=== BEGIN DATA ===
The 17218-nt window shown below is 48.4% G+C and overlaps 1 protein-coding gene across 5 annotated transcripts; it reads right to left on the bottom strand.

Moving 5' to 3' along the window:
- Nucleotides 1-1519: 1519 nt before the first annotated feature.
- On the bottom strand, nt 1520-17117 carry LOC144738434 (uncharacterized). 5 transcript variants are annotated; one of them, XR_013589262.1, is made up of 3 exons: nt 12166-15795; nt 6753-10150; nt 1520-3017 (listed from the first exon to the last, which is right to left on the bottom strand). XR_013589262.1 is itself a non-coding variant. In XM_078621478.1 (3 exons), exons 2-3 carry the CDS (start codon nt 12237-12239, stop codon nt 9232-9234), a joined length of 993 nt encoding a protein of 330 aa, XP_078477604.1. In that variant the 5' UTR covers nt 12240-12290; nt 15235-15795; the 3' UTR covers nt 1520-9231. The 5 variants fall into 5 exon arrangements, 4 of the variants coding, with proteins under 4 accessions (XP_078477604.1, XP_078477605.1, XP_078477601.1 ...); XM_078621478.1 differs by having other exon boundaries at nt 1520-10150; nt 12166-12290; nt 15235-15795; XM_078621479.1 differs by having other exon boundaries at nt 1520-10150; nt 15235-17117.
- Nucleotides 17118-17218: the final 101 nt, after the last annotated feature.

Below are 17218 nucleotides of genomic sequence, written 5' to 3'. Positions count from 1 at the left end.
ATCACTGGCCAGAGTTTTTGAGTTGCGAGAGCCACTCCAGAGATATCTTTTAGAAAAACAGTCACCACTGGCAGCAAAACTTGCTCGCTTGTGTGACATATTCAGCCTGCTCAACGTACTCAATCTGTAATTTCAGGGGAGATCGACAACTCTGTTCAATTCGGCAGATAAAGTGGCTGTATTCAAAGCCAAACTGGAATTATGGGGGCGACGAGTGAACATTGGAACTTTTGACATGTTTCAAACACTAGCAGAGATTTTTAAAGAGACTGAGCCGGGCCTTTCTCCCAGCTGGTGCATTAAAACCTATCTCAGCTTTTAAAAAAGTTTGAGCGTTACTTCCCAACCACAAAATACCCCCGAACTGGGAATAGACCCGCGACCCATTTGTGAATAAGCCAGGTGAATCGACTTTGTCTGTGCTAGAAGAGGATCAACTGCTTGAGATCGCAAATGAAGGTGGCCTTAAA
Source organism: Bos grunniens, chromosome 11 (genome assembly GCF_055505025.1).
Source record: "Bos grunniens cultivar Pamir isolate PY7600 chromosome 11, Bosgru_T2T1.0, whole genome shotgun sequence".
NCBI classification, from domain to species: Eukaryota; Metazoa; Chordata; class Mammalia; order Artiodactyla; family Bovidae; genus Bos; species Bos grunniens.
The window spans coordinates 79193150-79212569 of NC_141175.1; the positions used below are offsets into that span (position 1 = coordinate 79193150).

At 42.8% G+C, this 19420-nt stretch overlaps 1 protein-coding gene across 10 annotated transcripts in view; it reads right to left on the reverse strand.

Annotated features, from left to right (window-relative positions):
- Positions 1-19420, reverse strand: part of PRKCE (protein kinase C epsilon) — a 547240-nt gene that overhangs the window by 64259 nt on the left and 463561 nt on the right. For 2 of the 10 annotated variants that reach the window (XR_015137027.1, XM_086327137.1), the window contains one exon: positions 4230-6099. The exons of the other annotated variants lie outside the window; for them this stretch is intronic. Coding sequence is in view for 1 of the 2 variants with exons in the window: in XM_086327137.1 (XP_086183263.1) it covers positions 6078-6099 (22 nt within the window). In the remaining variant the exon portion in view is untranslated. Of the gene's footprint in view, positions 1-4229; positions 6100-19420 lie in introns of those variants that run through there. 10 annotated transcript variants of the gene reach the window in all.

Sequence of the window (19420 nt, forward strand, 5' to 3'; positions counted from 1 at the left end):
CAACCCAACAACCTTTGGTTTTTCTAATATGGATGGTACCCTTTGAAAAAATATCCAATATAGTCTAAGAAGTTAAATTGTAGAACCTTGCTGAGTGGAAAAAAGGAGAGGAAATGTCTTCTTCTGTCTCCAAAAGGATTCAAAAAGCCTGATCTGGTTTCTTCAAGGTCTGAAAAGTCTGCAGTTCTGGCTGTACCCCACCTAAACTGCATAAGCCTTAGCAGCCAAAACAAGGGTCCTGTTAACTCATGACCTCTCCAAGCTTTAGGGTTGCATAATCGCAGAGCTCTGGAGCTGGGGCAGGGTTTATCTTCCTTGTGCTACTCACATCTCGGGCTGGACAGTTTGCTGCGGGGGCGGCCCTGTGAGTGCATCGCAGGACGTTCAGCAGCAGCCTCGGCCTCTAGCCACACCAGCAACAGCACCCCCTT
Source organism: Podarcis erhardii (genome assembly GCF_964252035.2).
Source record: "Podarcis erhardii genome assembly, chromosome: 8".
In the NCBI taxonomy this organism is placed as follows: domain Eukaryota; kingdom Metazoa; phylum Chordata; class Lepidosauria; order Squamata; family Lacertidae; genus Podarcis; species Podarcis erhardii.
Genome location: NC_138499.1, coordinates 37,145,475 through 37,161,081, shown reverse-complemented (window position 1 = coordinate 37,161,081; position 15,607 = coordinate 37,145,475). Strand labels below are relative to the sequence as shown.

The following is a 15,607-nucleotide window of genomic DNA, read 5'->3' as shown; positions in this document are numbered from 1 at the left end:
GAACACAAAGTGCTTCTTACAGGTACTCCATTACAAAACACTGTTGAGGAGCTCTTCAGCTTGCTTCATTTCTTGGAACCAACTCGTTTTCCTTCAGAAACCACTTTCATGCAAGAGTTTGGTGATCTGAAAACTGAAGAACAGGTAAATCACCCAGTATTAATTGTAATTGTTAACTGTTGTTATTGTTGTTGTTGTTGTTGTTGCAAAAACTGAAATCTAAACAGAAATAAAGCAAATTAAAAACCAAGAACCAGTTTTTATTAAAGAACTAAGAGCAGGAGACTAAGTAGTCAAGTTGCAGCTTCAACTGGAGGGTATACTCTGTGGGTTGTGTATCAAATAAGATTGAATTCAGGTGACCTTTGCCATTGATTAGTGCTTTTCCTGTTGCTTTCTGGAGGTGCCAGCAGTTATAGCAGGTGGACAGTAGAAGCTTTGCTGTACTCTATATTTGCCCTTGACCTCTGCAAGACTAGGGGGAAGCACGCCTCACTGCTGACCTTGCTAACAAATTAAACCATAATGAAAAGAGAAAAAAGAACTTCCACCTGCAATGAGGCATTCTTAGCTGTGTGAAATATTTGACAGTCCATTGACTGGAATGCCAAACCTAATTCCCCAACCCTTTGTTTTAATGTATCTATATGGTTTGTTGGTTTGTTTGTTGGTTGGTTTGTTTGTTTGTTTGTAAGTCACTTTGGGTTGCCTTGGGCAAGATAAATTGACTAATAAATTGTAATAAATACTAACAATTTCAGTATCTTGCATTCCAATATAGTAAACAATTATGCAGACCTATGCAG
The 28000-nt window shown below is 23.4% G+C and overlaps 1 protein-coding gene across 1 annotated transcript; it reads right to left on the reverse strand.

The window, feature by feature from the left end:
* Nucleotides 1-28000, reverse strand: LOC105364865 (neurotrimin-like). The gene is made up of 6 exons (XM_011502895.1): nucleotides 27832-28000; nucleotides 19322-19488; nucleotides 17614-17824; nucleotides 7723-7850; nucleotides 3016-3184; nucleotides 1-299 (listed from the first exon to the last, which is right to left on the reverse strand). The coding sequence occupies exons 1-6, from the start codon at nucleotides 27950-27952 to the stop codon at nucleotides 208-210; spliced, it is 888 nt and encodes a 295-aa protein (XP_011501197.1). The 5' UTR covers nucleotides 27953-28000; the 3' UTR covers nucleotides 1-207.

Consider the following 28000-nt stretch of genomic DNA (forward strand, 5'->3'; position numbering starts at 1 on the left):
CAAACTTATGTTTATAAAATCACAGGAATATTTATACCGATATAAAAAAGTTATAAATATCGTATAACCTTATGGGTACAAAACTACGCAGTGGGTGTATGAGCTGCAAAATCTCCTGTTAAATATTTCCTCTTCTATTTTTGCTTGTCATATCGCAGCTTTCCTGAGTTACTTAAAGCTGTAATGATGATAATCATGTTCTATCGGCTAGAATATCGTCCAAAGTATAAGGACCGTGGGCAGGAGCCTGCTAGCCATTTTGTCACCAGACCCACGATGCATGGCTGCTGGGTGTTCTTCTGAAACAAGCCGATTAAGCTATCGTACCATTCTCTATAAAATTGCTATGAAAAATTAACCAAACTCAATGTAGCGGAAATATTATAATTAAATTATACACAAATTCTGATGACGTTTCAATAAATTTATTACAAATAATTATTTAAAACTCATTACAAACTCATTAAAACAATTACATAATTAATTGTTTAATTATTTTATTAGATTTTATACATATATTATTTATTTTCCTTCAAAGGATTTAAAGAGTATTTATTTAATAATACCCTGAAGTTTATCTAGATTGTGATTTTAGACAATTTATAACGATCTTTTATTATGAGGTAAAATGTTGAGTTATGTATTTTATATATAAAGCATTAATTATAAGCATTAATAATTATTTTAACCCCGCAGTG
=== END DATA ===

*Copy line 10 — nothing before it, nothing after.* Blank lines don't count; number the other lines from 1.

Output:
NCBI classification, from domain to species: Eukaryota; Metazoa; Chordata; class Mammalia; order Artiodactyla; family Bovidae; genus Bos; species Bos grunniens.